This talk considers the character of Philomela in three vernacular adaptations of Ovid's Metamorphoses from the fourteenth century. Her depiction in these texts raises questions about trauma, voice, and silence in literary representations of sexual violence.
Daniel Armenti's current interests are the intersection of literature and law, problems in representations of violence, and the reception of classical literature in the Middle Ages. He has worked as an editorial assistant with several journals, including Digital Philology: A Journal of Medieval Cultures and NeMLA Italian Studies, and is the graduate research assistant for the Pompeii Bibliography and Mapping Project.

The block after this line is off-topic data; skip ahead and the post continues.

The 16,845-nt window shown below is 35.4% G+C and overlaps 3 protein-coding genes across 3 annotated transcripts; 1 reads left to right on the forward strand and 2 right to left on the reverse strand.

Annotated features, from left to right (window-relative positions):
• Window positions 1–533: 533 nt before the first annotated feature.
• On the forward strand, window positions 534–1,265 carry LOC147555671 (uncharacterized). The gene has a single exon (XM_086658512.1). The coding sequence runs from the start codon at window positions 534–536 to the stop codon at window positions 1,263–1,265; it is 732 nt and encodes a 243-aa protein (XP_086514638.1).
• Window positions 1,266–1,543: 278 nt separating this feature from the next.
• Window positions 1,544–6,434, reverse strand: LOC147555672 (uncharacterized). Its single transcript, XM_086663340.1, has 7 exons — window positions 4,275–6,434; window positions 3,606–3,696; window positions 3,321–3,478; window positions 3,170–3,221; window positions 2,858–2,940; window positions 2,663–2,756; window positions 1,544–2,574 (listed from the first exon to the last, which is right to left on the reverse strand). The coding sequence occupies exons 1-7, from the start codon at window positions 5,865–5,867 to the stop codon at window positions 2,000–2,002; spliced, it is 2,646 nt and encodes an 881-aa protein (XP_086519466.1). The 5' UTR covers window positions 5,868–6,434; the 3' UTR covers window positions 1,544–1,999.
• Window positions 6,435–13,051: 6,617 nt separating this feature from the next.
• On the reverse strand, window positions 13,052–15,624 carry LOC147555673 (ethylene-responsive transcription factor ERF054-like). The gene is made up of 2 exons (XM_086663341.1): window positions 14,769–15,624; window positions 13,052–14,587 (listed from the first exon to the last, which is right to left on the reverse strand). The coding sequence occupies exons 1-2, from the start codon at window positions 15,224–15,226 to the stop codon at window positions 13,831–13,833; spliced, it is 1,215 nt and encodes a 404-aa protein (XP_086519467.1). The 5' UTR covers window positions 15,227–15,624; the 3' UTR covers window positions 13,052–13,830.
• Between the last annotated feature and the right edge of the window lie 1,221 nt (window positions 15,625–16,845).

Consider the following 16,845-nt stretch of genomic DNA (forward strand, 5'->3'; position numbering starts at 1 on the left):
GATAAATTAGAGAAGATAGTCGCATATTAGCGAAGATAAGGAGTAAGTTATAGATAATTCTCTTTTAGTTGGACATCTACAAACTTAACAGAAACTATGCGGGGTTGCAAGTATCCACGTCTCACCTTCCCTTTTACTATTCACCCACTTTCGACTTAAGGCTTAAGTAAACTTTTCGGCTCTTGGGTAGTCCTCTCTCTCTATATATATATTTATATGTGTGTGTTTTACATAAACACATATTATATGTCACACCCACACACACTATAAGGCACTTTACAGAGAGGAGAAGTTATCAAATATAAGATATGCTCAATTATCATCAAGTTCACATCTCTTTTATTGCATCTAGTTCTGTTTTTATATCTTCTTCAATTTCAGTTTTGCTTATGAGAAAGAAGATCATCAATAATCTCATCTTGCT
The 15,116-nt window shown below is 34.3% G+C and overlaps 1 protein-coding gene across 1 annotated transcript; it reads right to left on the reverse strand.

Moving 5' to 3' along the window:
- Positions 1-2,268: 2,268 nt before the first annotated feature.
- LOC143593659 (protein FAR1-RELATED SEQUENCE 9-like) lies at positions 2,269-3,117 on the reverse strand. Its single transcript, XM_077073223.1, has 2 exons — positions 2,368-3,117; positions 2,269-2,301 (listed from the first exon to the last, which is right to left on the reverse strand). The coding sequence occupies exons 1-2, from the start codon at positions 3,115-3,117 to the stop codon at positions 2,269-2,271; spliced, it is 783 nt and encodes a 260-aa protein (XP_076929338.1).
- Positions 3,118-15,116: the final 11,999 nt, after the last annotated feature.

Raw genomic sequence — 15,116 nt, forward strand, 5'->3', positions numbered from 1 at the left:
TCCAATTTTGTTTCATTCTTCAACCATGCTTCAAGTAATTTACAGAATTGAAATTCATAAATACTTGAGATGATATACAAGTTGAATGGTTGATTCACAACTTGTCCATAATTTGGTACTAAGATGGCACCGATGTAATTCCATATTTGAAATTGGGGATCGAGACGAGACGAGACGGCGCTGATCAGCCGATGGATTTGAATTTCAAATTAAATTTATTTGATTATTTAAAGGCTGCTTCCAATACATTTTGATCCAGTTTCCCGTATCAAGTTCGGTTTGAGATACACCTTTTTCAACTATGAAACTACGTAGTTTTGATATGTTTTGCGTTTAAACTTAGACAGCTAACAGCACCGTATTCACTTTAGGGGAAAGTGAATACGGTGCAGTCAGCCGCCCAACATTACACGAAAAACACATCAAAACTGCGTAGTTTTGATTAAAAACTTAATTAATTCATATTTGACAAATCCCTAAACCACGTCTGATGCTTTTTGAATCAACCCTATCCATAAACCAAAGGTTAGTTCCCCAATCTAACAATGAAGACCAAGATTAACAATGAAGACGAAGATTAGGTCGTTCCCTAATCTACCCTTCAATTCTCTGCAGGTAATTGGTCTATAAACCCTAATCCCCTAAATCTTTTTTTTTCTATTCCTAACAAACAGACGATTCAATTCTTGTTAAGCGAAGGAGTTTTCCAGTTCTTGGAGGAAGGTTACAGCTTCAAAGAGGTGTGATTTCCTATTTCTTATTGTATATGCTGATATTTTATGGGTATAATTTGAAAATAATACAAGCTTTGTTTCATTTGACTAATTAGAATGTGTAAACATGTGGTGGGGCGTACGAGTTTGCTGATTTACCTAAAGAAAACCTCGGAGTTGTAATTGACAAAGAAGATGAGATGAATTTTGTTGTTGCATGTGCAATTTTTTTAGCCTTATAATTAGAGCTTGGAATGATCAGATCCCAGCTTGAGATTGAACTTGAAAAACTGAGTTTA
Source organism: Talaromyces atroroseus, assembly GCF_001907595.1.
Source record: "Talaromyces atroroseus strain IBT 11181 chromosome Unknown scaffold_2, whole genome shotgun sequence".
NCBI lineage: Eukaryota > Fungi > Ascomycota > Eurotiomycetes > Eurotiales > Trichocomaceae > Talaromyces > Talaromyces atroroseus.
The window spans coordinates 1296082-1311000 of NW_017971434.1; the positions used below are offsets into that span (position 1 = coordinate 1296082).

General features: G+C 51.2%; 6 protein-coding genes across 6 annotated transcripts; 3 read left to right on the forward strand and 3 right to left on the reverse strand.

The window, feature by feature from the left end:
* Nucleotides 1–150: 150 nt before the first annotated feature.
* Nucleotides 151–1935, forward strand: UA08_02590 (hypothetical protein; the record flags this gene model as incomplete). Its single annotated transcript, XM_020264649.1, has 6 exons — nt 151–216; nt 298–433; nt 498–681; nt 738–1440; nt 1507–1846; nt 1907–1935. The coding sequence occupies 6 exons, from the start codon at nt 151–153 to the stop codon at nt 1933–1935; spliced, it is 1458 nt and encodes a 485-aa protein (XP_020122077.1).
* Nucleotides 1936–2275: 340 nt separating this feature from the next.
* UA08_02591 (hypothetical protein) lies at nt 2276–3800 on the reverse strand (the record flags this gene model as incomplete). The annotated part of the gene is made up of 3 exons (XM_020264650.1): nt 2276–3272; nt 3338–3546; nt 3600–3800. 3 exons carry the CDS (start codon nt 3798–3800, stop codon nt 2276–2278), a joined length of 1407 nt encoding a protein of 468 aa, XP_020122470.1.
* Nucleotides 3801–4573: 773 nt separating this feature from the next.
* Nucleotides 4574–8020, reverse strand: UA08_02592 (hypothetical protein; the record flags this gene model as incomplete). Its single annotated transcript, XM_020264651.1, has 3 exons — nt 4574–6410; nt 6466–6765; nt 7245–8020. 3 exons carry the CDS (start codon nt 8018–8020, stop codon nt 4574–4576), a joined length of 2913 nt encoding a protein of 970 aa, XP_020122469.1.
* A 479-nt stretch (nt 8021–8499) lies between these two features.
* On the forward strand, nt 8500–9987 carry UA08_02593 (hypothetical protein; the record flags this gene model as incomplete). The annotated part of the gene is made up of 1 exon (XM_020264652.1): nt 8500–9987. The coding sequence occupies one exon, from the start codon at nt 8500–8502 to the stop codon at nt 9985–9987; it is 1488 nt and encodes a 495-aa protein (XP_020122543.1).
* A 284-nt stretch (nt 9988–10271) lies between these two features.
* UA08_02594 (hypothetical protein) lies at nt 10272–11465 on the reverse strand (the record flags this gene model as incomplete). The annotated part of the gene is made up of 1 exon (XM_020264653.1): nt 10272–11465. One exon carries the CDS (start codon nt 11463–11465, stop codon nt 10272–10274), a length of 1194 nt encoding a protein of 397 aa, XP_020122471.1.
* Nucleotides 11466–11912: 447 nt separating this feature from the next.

The talk is free of charge and open to the public.
Refreshments to follow, provided by the Amherst Woman's Club.
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